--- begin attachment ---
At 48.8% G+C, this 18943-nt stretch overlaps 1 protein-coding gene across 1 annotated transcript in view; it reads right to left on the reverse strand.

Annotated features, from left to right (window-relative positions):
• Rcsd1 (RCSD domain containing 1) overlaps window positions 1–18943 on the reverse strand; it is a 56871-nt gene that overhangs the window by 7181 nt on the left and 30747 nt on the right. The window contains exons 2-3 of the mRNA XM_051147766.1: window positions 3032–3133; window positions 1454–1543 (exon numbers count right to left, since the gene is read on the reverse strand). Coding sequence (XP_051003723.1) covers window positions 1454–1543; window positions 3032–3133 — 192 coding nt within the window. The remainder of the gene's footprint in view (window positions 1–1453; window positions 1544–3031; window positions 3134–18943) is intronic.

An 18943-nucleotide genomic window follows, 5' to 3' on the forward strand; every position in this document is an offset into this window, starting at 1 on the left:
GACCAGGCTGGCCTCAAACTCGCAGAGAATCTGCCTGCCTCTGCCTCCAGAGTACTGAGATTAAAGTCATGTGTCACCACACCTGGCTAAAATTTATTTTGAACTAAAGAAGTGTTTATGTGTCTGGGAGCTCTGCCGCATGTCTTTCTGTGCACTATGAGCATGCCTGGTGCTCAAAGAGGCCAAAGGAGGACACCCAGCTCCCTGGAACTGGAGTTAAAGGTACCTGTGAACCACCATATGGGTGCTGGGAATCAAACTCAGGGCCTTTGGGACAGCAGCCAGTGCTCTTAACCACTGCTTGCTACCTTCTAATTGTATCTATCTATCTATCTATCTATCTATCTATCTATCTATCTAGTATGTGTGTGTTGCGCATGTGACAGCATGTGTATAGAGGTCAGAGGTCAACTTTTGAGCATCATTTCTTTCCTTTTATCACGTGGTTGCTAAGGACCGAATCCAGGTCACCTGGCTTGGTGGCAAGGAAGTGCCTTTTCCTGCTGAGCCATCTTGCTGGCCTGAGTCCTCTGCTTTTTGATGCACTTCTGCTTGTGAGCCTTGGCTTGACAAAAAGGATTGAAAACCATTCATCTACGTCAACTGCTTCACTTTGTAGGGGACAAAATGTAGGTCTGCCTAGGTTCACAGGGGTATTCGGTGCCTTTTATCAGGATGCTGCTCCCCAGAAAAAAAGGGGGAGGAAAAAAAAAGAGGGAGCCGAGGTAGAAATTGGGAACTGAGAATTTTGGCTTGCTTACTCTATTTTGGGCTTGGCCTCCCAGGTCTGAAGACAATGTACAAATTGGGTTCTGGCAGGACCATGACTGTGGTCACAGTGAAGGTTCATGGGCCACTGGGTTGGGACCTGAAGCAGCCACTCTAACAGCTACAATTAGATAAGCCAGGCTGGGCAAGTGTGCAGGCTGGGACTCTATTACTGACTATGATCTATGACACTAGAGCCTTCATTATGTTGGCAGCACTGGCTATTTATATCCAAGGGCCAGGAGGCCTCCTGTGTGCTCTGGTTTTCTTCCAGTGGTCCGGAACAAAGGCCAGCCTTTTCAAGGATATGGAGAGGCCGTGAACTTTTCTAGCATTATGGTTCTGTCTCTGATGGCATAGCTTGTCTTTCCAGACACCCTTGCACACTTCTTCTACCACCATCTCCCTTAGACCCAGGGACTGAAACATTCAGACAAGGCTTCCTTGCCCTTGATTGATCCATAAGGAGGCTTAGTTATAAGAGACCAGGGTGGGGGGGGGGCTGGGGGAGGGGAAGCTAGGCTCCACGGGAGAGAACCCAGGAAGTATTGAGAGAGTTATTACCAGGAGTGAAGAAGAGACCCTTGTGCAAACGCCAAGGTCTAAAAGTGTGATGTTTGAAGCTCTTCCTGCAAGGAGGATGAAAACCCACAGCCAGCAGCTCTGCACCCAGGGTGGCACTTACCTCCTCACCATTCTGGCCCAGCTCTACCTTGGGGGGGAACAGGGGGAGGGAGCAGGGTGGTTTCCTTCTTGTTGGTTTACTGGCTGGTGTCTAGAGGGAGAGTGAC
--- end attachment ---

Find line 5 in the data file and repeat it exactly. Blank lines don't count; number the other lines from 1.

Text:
GACCAGGCTGGCCTCAAACTCGCAGAGAATCTGCCTGCCTCTGCCTCCAGAGTACTGAGATTAAAGTCATGTGTCACCACACCTGGCTAAAATTTATTTTGAACTAAAGAAGTGTTTATGTGTCTGGGAGCTCTGCCGCATGTCTTTCTGTGCACTATGAGCATGCCTGGTGCTCAAAGAGGCCAAAGGAGGACACCCAGCTCCCTGGAACTGGAGTTAAAGGTACCTGTGAACCACCATATGGGTGCTGGGAATCAAACTCAGGGCCTTTGGGACAGCAGCCAGTGCTCTTAACCACTGCTTGCTACCTTCTAATTGTATCTATCTATCTATCTATCTATCTATCTATCTATCTATCTAGTATGTGTGTGTTGCGCATGTGACAGCATGTGTATAGAGGTCAGAGGTCAACTTTTGAGCATCATTTCTTTCCTTTTATCACGTGGTTGCTAAGGACCGAATCCAGGTCACCTGGCTTGGTGGCAAGGAAGTGCCTTTTCCTGCTGAGCCATCTTGCTGGCCTGAGTCCTCTGCTTTTTGATGCACTTCTGCTTGTGAGCCTTGGCTTGACAAAAAGGATTGAAAACCATTCATCTACGTCAACTGCTTCACTTTGTAGGGGACAAAATGTAGGTCTGCCTAGGTTCACAGGGGTATTCGGTGCCTTTTATCAGGATGCTGCTCCCCAGAAAAAAAGGGGGAGGAAAAAAAAAGAGGGAGCCGAGGTAGAAATTGGGAACTGAGAATTTTGGCTTGCTTACTCTATTTTGGGCTTGGCCTCCCAGGTCTGAAGACAATGTACAAATTGGGTTCTGGCAGGACCATGACTGTGGTCACAGTGAAGGTTCATGGGCCACTGGGTTGGGACCTGAAGCAGCCACTCTAACAGCTACAATTAGATAAGCCAGGCTGGGCAAGTGTGCAGGCTGGGACTCTATTACTGACTATGATCTATGACACTAGAGCCTTCATTATGTTGGCAGCACTGGCTATTTATATCCAAGGGCCAGGAGGCCTCCTGTGTGCTCTGGTTTTCTTCCAGTGGTCCGGAACAAAGGCCAGCCTTTTCAAGGATATGGAGAGGCCGTGAACTTTTCTAGCATTATGGTTCTGTCTCTGATGGCATAGCTTGTCTTTCCAGACACCCTTGCACACTTCTTCTACCACCATCTCCCTTAGACCCAGGGACTGAAACATTCAGACAAGGCTTCCTTGCCCTTGATTGATCCATAAGGAGGCTTAGTTATAAGAGACCAGGGTGGGGGGGGGGCTGGGGGAGGGGAAGCTAGGCTCCACGGGAGAGAACCCAGGAAGTATTGAGAGAGTTATTACCAGGAGTGAAGAAGAGACCCTTGTGCAAACGCCAAGGTCTAAAAGTGTGATGTTTGAAGCTCTTCCTGCAAGGAGGATGAAAACCCACAGCCAGCAGCTCTGCACCCAGGGTGGCACTTACCTCCTCACCATTCTGGCCCAGCTCTACCTTGGGGGGGAACAGGGGGAGGGAGCAGGGTGGTTTCCTTCTTGTTGGTTTACTGGCTGGTGTCTAGAGGGAGAGTGAC